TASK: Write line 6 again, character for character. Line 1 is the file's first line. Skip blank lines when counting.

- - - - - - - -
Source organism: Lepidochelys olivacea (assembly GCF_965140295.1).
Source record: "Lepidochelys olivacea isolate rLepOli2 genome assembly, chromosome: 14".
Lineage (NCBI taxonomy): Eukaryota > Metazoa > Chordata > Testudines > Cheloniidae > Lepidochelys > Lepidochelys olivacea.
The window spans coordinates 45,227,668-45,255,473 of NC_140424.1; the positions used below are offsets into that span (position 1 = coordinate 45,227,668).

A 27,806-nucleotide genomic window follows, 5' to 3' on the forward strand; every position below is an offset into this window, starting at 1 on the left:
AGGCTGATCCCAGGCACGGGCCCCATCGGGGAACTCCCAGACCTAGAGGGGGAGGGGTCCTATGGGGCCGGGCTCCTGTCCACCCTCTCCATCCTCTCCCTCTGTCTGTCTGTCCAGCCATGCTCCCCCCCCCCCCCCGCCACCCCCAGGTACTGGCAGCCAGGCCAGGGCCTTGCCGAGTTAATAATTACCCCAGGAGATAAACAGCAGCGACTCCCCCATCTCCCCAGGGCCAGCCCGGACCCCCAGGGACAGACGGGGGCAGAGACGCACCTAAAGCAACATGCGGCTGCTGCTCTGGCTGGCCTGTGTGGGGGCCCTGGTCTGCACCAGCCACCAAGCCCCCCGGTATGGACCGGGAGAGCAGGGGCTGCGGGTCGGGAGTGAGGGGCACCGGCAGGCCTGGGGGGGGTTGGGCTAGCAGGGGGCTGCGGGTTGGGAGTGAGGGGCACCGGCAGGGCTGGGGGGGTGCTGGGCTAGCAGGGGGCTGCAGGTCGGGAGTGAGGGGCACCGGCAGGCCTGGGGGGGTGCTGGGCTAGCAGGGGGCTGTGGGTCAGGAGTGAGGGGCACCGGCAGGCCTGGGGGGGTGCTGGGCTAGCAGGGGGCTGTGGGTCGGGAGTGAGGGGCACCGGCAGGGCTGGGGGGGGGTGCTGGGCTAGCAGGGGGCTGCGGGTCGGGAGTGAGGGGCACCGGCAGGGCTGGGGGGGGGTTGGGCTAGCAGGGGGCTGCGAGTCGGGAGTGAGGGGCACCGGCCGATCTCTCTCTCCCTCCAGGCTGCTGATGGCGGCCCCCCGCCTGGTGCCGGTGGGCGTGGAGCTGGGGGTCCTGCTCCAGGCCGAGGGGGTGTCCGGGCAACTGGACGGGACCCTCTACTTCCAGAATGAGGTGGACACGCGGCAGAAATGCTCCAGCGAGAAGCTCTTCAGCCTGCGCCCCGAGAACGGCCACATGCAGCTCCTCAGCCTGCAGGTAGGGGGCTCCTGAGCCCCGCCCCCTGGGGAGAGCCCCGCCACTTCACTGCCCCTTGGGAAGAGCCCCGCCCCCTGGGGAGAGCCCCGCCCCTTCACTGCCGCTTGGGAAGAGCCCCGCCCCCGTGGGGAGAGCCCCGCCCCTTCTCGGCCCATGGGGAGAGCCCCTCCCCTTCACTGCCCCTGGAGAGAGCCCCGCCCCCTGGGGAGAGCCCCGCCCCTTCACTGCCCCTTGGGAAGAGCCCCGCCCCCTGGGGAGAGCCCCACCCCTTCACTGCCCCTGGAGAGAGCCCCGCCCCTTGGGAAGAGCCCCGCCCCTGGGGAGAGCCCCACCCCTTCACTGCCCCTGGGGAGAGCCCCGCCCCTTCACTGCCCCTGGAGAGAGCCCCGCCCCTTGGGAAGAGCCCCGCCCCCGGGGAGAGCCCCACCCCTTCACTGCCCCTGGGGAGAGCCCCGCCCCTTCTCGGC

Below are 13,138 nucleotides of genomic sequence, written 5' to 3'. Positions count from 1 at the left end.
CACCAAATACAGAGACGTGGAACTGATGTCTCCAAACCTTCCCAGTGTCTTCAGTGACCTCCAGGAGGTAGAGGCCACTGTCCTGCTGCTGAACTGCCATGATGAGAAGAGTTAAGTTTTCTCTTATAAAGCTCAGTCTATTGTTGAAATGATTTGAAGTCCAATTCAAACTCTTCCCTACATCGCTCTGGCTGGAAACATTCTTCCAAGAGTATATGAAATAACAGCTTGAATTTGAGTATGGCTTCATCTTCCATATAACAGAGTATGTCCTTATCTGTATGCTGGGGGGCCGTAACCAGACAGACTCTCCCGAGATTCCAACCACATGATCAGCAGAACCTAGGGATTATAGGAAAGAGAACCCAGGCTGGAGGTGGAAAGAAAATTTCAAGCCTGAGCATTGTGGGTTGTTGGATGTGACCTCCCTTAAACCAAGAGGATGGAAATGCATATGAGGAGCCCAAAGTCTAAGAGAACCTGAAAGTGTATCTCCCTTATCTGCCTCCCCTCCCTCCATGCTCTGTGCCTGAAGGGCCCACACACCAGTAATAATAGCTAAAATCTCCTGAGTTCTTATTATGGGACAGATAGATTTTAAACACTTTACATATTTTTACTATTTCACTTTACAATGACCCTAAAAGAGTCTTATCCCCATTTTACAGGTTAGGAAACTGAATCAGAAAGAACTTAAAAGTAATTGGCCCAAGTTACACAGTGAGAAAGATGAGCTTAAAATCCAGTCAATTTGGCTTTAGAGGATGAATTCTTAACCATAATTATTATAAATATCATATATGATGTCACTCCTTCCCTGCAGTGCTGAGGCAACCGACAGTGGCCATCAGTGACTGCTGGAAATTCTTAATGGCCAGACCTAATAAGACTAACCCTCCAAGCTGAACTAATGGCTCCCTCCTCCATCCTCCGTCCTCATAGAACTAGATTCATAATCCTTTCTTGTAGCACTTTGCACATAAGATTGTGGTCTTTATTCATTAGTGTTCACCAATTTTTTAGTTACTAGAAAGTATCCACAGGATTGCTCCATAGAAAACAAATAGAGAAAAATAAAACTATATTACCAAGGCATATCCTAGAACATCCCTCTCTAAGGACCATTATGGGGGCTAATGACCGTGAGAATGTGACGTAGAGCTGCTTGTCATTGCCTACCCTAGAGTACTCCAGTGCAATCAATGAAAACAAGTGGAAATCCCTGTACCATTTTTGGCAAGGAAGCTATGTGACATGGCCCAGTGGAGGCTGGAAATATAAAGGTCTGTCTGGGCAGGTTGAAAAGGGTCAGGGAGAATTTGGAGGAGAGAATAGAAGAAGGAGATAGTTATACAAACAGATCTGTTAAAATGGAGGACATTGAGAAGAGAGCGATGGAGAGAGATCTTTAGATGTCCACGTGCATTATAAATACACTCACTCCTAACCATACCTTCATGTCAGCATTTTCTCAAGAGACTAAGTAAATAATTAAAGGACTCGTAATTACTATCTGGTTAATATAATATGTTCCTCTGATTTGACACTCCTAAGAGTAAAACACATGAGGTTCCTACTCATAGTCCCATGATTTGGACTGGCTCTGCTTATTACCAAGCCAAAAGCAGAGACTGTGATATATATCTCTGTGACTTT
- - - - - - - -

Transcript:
AGGCTGATCCCAGGCACGGGCCCCATCGGGGAACTCCCAGACCTAGAGGGGGAGGGGTCCTATGGGGCCGGGCTCCTGTCCACCCTCTCCATCCTCTCCCTCTGTCTGTCTGTCCAGCCATGCTCCCCCCCCCCCCCCGCCACCCCCAGGTACTGGCAGCCAGGCCAGGGCCTTGCCGAGTTAATAATTACCCCAGGAGATAAACAGCAGCGACTCCCCCATCTCCCCAGGGCCAGCCCGGACCCCCAGGGACAGACGGGGGCAGAGACGCACCTAAAGCAACATGCGGCTGCTGCTCTGGCTGGCCTGTGTGGGGGCCCTGGTCTGCACCAGCCACCAAGCCCCCCGGTATGGACCGGGAGAGCAGGGGCTGCGGGTCGGGAGTGAGGGGCACCGGCAGGCCTGGGGGGGGTTGGGCTAGCAGGGGGCTGCGGGTTGGGAGTGAGGGGCACCGGCAGGGCTGGGGGGGTGCTGGGCTAGCAGGGGGCTGCAGGTCGGGAGTGAGGGGCACCGGCAGGCCTGGGGGGGTGCTGGGCTAGCAGGGGGCTGTGGGTCAGGAGTGAGGGGCACCGGCAGGCCTGGGGGGGTGCTGGGCTAGCAGGGGGCTGTGGGTCGGGAGTGAGGGGCACCGGCAGGGCTGGGGGGGGGTGCTGGGCTAGCAGGGGGCTGCGGGTCGGGAGTGAGGGGCACCGGCAGGGCTGGGGGGGGGTTGGGCTAGCAGGGGGCTGCGAGTCGGGAGTGAGGGGCACCGGCCGATCTCTCTCTCCCTCCAGGCTGCTGATGGCGGCCCCCCGCCTGGTGCCGGTGGGCGTGGAGCTGGGGGTCCTGCTCCAGGCCGAGGGGGTGTCCGGGCAACTGGACGGGACCCTCTACTTCCAGAATGAGGTGGACACGCGGCAGAAATGCTCCAGCGAGAAGCTCTTCAGCCTGCGCCCCGAGAACGGCCACATGCAGCTCCTCAGCCTGCAGGTAGGGGGCTCCTGAGCCCCGCCCCCTGGGGAGAGCCCCGCCACTTCACTGCCCCTTGGGAAGAGCCCCGCCCCCTGGGGAGAGCCCCGCCCCTTCACTGCCGCTTGGGAAGAGCCCCGCCCCCGTGGGGAGAGCCCCGCCCCTTCTCGGCCCATGGGGAGAGCCCCTCCCCTTCACTGCCCCTGGAGAGAGCCCCGCCCCCTGGGGAGAGCCCCGCCCCTTCACTGCCCCTTGGGAAGAGCCCCGCCCCCTGGGGAGAGCCCCACCCCTTCACTGCCCCTGGAGAGAGCCCCGCCCCTTGGGAAGAGCCCCGCCCCTGGGGAGAGCCCCACCCCTTCACTGCCCCTGGGGAGAGCCCCGCCCCTTCACTGCCCCTGGAGAGAGCCCCGCCCCTTGGGAAGAGCCCCGCCCCCGGGGAGAGCCCCACCCCTTCACTGCCCCTGGGGAGAGCCCCGCCCCTTCTCGGC